Nepal’s New Premier Names Protest Group Leaders as Deputies
By Binaj Gurubacharya 13 October 2015
KATHMANDU, Nepal — Nepal’s new prime minister appointed two deputy premiers on Monday, including an ethnic community leader who has rallied hundreds of protesters in blocking fuel and goods shipments from India for weeks and plunged the Himalayan nation into a fuel crisis.
Prime Minister Khadga Prasad Oli appeared to be reaching out to the protesters by choosing Madhesi group leader Bijaya Gachchedar as one of his deputies, though his Madhesi People’s Rights Forum is not the main Madhesi group involved in the protests. That group, called the United Democratic Madhesi Front, has vowed to continue the protests at the main border crossing through which India sends most of its trade to Nepal.
Oli also appointed Hindu nationalist Kamal Thapa as a deputy premier. Thapa’s party has protested the constitution adopted two weeks ago because it wants the secular country to be restored as a Hindu state.
Soon after taking the oath of office, Gachchedar told reporters that he joined the government to help resolve the protests in southern Nepal.
“The issues, differences and demands of the Madhesi and other groups will be resolved by adjusting the states through amendments in the constitution,” Gachchedar said adding the government would get the support of all political parties to make the changes.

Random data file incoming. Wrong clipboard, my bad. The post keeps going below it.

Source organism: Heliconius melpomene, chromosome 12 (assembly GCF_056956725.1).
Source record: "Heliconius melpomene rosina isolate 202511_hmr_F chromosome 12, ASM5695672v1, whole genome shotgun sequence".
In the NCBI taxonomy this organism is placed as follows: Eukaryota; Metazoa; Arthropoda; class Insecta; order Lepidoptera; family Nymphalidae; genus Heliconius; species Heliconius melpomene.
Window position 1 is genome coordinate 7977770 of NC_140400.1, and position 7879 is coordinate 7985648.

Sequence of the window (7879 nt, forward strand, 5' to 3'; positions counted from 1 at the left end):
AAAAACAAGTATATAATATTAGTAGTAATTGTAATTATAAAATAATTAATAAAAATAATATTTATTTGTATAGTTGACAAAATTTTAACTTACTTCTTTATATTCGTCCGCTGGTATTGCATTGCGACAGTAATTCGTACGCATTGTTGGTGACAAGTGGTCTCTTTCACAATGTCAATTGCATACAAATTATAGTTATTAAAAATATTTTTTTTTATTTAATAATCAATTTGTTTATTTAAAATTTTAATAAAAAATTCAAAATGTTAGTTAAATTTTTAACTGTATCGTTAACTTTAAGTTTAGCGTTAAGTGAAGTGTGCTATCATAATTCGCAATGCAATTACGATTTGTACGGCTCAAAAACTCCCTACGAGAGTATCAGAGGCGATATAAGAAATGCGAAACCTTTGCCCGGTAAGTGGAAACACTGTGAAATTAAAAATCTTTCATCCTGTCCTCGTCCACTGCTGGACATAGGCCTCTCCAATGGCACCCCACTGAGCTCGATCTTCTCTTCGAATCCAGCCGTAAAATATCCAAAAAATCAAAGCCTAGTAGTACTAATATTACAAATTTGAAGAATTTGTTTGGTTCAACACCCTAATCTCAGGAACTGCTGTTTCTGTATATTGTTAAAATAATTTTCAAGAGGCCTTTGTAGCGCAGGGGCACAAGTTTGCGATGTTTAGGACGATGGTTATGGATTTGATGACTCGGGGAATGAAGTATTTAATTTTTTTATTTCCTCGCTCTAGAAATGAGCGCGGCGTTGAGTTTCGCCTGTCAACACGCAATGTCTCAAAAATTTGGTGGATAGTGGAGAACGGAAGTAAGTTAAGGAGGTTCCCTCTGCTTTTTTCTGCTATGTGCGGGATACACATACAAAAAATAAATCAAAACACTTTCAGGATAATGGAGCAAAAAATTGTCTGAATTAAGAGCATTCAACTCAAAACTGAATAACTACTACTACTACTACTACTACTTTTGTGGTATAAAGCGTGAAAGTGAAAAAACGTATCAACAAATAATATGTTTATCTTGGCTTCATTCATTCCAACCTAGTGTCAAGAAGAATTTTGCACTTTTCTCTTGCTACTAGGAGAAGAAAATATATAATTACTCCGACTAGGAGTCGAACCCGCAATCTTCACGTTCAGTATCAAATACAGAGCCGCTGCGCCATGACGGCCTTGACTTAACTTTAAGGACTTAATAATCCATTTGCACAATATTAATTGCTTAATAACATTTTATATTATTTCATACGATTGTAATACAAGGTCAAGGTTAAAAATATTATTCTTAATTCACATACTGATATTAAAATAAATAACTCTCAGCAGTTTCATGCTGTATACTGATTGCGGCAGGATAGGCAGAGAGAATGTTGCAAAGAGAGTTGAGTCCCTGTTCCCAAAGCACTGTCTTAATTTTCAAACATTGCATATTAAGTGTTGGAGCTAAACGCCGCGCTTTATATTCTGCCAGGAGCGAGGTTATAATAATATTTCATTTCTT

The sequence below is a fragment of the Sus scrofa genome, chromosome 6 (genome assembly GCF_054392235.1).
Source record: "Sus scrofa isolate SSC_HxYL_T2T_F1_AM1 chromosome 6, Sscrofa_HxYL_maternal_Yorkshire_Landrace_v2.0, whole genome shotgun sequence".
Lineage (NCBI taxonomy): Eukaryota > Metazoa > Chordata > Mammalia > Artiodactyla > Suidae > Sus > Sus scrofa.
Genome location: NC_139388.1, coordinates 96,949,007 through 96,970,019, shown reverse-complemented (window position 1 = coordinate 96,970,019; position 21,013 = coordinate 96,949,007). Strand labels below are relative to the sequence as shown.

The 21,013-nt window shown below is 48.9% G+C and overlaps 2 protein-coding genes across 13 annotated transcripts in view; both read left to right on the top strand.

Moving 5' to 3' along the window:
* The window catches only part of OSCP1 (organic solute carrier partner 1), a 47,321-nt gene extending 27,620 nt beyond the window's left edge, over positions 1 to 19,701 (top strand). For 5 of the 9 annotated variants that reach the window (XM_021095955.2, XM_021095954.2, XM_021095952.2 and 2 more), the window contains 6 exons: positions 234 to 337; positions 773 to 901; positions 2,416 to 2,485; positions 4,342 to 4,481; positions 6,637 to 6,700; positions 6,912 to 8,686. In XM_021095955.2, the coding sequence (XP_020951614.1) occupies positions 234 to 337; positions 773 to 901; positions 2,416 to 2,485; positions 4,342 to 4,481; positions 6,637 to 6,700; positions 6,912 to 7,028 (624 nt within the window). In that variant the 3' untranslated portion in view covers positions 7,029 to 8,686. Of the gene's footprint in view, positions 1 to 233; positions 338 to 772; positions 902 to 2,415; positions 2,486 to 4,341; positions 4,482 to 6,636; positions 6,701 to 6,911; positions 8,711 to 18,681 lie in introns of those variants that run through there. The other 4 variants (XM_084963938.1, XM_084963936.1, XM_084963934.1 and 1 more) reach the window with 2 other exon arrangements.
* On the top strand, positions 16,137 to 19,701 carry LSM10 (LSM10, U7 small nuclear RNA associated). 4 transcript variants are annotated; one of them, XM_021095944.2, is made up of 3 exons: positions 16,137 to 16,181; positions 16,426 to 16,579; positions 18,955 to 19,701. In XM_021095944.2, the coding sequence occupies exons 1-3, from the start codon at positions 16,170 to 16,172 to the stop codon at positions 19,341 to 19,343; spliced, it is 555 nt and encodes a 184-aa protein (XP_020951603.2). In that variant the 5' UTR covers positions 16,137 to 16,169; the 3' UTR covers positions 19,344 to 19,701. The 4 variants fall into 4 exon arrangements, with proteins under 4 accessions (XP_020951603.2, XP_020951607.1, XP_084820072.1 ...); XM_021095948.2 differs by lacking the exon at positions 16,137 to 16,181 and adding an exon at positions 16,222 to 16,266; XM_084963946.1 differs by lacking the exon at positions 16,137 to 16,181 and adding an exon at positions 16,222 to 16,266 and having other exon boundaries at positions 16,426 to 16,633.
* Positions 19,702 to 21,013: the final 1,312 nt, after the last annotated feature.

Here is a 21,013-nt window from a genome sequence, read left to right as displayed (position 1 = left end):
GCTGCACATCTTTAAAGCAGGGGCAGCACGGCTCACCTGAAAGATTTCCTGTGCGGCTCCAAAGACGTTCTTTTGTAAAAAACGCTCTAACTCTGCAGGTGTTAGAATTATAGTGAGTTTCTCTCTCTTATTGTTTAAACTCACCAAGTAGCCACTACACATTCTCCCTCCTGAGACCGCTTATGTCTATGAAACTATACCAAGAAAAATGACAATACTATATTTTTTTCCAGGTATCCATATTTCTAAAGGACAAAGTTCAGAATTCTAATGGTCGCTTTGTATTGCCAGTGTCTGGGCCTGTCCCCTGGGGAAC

Oli was sworn in by President Ram Baran Yadav a day after he was elected in Parliament with support from smaller parties.
In Washington, State Department spokesman Mark Toner said Monday the US “encourages all political stakeholders to fully engage in a democratic process that accommodates the aspirations of all Nepalis.”
The protests by the Madhesis and other ethnic groups in the south for weeks have disrupted cross-border traffic, causing a severe fuel shortage. India, which has close ties to the Madhesis, denies there is a blockade and says drivers are afraid to enter Nepal, though Nepal says there is no trouble at many crossings.
Scores of trucks, including fuel tankers, entered Nepal on Sunday and Monday from two borders points in southwestern Nepal, but the borders at south and southeast Nepal remained blocked.
Home Ministry spokesman Laxmi Dhakal said there were no problems in most of the border points but was unable to explain why border officials on the Indian side were stopping trucks and then letting some pass.
The constitution divides Nepal into seven new states, with some borders slicing through the Madhesis’ ancestral homeland in the southern plains. The Madhesis, along with several other small ethnic groups, want the states to be larger and to be given more autonomy over local matters.
Talks last week between the government and protesters made little progress.